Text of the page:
Most of the new arrivals are anything but idealistic, and admit that their move to Israel was prompted by an economic imperative. One man I spoke to, from the eastern Ukrainian city of Dnepropetrovsk, told me he was depressed about the state of affairs in his new homeland. So did he regret emigrating? "Have you ever been to Dnepr?" he asked me. I told him I had; and even by the standard of Soviet towns, it is miserable. We agreed that, no matter how bad the violence that is engulfing Israel, he might have a point.

Israel is like home from home for the Sovs. They have their own television stations, local and beamed in from Moscow, and their own newspapers. They have moved in to the concrete blocks in the nondescript dormitory towns that pepper the main road between Jerusalem and Tel Aviv; in many parts of Israel, Russian is spoken far more readily than Hebrew or English. They also have a strong social safety net, familiar from Soviet times. They do various jobs on the side, but know - as in their former country - that they will always be assured a minimum income.

It is not religion that drives them. Most of these Sovs have none. But they have struck an inadvertent and unholy alliance with other groups in Israeli society that has changed the political landscape of the country.

The Likud government of Ariel Sharon is being sustained by a combination of Soviets, Sephardim and the ultra-orthodox (the only group that is reproducing fast enough to match the Palestinians). These disparate groups have nothing in common except their hostility towards some form of equitable outcome for the Palestinians. The Soviets look down on the Sephardim - mainly Moroccans, Ethiopians, Iraqis and Yemenis; the orthodox Jews look down on the lot. And all these groups look down on the Israeli Arabs and Palestinians.

These groups together ensured the election of Ariel Sharon - and he is by no means the most extreme member of the ruling coalition. The only real pressure on Sharon is coming from those more hardline than he. If they manage to oust him, they will almost certainly put in his place Binyamin Netanyahu. It is a dreadful prospect.

Israel's Labour Party, meanwhile, is in a complete mess. Its troubles are compounded by the flight of many of its erstwhile liberal supporters into the shoot-first-ask-questions-later camp. The demographics have long been working against Labour. The Ashkenazi Jews, those who fled Europe either before or after the Holocaust, are diminishing fast as a proportion of the voter population. Some are leaving in disgust or despair; and among those who remain, the birth rate is falling. Ehud Barak had to fall back on Israel's Arab minority to ensure an improbable victory in the 1999 general election. That is not something Labour likes to trumpet.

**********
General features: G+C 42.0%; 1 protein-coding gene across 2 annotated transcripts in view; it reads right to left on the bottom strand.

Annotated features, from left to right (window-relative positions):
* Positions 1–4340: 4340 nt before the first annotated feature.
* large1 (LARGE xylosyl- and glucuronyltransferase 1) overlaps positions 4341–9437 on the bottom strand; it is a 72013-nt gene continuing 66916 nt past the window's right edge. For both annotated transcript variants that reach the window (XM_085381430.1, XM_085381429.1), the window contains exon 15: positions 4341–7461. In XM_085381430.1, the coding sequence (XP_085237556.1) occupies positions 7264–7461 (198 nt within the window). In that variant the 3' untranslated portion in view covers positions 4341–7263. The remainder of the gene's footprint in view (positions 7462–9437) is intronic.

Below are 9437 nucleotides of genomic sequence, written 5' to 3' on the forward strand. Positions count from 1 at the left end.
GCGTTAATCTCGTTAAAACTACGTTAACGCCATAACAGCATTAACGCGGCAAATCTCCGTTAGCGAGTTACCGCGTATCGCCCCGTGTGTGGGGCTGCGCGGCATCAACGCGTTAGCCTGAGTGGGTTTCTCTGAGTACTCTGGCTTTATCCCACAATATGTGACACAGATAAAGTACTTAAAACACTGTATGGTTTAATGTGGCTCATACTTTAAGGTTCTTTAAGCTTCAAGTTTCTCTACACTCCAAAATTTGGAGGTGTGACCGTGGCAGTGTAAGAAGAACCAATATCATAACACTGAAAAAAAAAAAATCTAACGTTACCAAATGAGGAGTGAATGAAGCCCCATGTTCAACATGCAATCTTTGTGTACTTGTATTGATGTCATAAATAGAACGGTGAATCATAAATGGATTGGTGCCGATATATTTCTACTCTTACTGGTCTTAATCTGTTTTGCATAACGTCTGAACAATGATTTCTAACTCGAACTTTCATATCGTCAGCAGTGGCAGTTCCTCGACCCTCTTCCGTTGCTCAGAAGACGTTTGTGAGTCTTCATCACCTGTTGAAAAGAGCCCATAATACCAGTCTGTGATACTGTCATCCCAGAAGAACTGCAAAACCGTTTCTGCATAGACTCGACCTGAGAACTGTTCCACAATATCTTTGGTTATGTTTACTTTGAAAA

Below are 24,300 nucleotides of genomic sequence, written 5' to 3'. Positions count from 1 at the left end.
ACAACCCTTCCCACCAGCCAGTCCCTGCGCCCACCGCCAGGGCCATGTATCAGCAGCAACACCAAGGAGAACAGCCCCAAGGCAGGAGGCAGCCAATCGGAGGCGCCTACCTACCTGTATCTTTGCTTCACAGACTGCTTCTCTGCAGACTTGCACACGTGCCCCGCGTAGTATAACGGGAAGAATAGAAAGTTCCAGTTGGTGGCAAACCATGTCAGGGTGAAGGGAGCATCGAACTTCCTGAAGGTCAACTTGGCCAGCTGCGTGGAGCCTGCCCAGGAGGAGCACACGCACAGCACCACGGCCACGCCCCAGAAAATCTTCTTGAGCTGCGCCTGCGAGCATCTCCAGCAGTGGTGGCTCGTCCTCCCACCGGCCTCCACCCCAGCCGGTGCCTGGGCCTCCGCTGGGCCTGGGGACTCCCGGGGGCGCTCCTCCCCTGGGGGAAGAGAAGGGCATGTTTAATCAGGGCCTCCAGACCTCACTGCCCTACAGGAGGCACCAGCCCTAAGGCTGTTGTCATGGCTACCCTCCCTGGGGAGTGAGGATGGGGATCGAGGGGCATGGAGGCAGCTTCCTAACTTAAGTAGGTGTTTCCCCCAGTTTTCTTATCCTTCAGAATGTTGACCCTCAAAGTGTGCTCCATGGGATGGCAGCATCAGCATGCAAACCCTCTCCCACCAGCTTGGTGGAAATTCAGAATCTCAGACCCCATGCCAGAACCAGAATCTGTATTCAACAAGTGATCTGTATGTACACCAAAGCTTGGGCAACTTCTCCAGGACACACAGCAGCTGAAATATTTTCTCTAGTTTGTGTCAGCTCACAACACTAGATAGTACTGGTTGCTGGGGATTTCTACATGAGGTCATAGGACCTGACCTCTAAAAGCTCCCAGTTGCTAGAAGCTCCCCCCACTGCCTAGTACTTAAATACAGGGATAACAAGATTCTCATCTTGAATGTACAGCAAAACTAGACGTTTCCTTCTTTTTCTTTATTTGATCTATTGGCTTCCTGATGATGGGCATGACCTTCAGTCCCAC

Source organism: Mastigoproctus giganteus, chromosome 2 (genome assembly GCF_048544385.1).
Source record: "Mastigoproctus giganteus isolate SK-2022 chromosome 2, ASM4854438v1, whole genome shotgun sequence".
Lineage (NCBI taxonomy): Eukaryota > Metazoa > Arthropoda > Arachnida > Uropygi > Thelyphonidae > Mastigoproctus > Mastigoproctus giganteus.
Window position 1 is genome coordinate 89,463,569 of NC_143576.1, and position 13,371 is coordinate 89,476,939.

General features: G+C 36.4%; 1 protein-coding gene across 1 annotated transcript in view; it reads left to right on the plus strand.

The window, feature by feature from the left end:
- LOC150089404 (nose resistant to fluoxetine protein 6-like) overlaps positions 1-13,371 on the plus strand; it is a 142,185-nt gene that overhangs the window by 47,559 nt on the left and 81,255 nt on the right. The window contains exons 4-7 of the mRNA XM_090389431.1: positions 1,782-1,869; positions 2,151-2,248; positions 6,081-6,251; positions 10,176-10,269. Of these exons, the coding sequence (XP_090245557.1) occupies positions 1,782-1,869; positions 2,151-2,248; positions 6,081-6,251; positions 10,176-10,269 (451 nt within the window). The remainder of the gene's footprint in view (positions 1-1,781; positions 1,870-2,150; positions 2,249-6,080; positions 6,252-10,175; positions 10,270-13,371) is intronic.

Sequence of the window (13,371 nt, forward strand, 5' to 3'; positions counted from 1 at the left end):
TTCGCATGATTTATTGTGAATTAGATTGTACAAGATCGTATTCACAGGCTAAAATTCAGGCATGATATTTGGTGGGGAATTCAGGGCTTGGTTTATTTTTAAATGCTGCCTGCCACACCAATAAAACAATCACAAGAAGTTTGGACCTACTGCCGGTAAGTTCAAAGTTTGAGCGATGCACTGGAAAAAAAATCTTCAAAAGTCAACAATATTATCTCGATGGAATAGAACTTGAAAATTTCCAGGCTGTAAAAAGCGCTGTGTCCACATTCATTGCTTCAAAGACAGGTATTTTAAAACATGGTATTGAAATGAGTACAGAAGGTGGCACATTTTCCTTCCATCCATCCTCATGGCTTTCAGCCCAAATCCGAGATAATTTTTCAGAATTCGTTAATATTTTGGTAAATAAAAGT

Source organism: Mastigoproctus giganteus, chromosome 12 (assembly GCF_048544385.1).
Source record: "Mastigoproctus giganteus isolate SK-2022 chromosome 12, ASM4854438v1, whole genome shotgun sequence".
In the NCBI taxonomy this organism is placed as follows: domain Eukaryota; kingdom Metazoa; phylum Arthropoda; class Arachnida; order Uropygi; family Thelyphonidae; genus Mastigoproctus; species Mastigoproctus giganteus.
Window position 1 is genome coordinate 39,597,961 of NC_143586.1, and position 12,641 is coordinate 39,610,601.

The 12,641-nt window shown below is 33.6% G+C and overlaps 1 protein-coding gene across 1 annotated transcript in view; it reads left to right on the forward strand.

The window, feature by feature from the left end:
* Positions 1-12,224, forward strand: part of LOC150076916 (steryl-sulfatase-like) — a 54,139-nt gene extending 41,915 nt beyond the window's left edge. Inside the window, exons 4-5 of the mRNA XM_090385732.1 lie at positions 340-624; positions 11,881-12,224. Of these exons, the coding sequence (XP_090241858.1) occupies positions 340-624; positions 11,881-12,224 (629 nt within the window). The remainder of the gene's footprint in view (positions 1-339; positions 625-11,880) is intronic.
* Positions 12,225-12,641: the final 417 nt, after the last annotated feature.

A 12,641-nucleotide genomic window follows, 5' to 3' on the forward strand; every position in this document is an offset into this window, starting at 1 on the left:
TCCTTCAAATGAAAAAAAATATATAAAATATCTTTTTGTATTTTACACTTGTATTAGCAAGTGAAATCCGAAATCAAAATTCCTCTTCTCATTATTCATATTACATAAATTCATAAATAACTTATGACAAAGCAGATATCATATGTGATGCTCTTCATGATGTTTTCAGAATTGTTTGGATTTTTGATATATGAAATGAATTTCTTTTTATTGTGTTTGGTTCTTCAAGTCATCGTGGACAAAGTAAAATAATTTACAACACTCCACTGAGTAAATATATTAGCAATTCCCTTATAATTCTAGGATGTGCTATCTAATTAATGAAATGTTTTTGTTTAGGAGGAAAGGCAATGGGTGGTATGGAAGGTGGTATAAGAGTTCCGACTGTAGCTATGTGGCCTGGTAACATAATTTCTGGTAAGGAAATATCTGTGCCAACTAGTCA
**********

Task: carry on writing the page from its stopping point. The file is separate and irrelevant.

It is now hard to envisage how Labour will get back into office. Barak's portrait adorns the wall of the armed forces headquarters in Tel Aviv (he was once chief of staff of the Israeli Defence Forces). But among many generals, he is now an object of derision.

One army person to whom I talked spoke of the assassination of Yitzhak Rabin, the only Israeli leader who had the courage to stand up to the virulent lobby of settlers, who for years have systematically undermined hopes of a peaceful settlement. "Killing him was a terrible thing to do," said the army man. "But you can understand the frustrations that might drive someone to do something like that."

The schism at the heart of Israeli society is not lost on the more thinking Palestinian leaders. "One option we had was to lie low, to do nothing, not to fight and to allow Israel to self-destruct," Marwan Barghouti, the head of Fatah in the West Bank, told me. Perhaps an example more of hubris than strategy, but the remark none the less points to one of the by-products of the intifada - it has allowed Israel to paper over its internal contradictions.

Security and identity have always been the twin axes of the Israeli psyche. The former has never been guaranteed; now the latter is equally imperilled.

On the steep, winding road into west Jerusalem, you pass the Andrei Sakharov Peace Garden, a plain but moving monument. Sakharov was an altogether different kind of dissident, a man who believed that ideals, rather than population or power, provided the raison d'etre of a nation. What would he have thought about the state that Israel is now in, and the role his former countrymen are playing in it?

This article first appeared in the 18 March 2002 issue of the New Statesman, Far from the Promised Land